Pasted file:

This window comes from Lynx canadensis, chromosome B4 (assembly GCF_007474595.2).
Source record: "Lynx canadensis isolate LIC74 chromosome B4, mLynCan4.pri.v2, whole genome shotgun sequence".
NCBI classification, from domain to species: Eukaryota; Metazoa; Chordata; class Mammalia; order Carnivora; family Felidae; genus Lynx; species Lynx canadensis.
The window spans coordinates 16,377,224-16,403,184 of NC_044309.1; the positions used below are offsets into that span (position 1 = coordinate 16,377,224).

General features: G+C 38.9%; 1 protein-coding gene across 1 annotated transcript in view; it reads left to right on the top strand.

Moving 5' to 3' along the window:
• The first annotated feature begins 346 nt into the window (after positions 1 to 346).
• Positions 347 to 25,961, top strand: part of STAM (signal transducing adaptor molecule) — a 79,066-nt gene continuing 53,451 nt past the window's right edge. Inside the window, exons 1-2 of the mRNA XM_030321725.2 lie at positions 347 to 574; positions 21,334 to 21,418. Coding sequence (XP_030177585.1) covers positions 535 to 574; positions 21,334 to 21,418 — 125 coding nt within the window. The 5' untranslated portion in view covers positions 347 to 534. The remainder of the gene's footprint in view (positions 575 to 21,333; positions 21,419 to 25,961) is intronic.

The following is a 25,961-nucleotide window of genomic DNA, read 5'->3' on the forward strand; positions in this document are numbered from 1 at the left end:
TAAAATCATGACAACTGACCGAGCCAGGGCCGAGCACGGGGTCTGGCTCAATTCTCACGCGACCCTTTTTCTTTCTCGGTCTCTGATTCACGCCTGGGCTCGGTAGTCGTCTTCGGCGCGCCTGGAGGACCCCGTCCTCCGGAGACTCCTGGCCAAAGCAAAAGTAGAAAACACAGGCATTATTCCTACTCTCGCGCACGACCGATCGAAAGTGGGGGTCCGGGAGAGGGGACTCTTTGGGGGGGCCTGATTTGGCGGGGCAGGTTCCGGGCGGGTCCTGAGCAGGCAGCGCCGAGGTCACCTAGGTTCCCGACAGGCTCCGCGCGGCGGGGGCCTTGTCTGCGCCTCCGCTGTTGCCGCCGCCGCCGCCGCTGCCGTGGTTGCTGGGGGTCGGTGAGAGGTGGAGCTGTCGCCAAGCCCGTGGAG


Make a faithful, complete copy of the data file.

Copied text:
This window comes from Lynx canadensis, chromosome B4 (assembly GCF_007474595.2).
Source record: "Lynx canadensis isolate LIC74 chromosome B4, mLynCan4.pri.v2, whole genome shotgun sequence".
NCBI classification, from domain to species: Eukaryota; Metazoa; Chordata; class Mammalia; order Carnivora; family Felidae; genus Lynx; species Lynx canadensis.
The window spans coordinates 16,377,224-16,403,184 of NC_044309.1; the positions used below are offsets into that span (position 1 = coordinate 16,377,224).

General features: G+C 38.9%; 1 protein-coding gene across 1 annotated transcript in view; it reads left to right on the top strand.

Moving 5' to 3' along the window:
• The first annotated feature begins 346 nt into the window (after positions 1 to 346).
• Positions 347 to 25,961, top strand: part of STAM (signal transducing adaptor molecule) — a 79,066-nt gene continuing 53,451 nt past the window's right edge. Inside the window, exons 1-2 of the mRNA XM_030321725.2 lie at positions 347 to 574; positions 21,334 to 21,418. Coding sequence (XP_030177585.1) covers positions 535 to 574; positions 21,334 to 21,418 — 125 coding nt within the window. The 5' untranslated portion in view covers positions 347 to 534. The remainder of the gene's footprint in view (positions 575 to 21,333; positions 21,419 to 25,961) is intronic.

The following is a 25,961-nucleotide window of genomic DNA, read 5'->3' on the forward strand; positions in this document are numbered from 1 at the left end:
TAAAATCATGACAACTGACCGAGCCAGGGCCGAGCACGGGGTCTGGCTCAATTCTCACGCGACCCTTTTTCTTTCTCGGTCTCTGATTCACGCCTGGGCTCGGTAGTCGTCTTCGGCGCGCCTGGAGGACCCCGTCCTCCGGAGACTCCTGGCCAAAGCAAAAGTAGAAAACACAGGCATTATTCCTACTCTCGCGCACGACCGATCGAAAGTGGGGGTCCGGGAGAGGGGACTCTTTGGGGGGGCCTGATTTGGCGGGGCAGGTTCCGGGCGGGTCCTGAGCAGGCAGCGCCGAGGTCACCTAGGTTCCCGACAGGCTCCGCGCGGCGGGGGCCTTGTCTGCGCCTCCGCTGTTGCCGCCGCCGCCGCCGCTGCCGTGGTTGCTGGGGGTCGGTGAGAGGTGGAGCTGTCGCCAAGCCCGTGGAG